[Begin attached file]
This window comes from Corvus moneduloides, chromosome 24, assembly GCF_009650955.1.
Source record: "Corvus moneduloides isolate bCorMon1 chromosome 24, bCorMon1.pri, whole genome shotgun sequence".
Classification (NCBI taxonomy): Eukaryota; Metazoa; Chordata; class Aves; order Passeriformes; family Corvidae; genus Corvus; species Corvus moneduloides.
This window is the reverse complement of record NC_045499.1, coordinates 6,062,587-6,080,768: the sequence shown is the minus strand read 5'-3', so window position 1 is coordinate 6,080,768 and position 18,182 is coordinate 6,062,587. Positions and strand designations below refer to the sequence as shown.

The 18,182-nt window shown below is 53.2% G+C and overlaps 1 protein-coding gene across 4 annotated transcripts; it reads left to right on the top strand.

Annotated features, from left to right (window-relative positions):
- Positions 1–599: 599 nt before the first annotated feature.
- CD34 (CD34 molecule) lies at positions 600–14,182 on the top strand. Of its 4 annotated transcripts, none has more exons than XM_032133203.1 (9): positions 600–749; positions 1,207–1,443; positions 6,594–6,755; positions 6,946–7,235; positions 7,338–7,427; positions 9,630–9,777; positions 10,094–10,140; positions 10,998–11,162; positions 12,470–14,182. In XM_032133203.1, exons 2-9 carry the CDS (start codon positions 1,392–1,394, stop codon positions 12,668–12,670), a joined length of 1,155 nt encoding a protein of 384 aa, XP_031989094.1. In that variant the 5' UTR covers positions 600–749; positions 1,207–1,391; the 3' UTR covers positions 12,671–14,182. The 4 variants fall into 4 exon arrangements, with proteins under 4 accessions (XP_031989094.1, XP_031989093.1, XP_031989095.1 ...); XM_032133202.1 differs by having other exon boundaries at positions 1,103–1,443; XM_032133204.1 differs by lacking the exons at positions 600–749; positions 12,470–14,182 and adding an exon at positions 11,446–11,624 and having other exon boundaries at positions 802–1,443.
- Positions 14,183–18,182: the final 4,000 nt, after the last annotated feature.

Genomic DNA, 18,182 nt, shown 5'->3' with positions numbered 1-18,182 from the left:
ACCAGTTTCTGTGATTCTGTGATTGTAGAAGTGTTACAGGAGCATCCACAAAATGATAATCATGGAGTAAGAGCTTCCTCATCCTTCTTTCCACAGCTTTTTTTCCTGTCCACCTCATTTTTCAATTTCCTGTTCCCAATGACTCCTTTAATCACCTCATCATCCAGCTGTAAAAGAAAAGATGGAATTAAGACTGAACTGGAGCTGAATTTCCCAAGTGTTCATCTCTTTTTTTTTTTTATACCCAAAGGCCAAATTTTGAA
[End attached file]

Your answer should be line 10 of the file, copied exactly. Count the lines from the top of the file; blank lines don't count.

Genomic DNA, 18,182 nt, shown 5'->3' with positions numbered 1-18,182 from the left: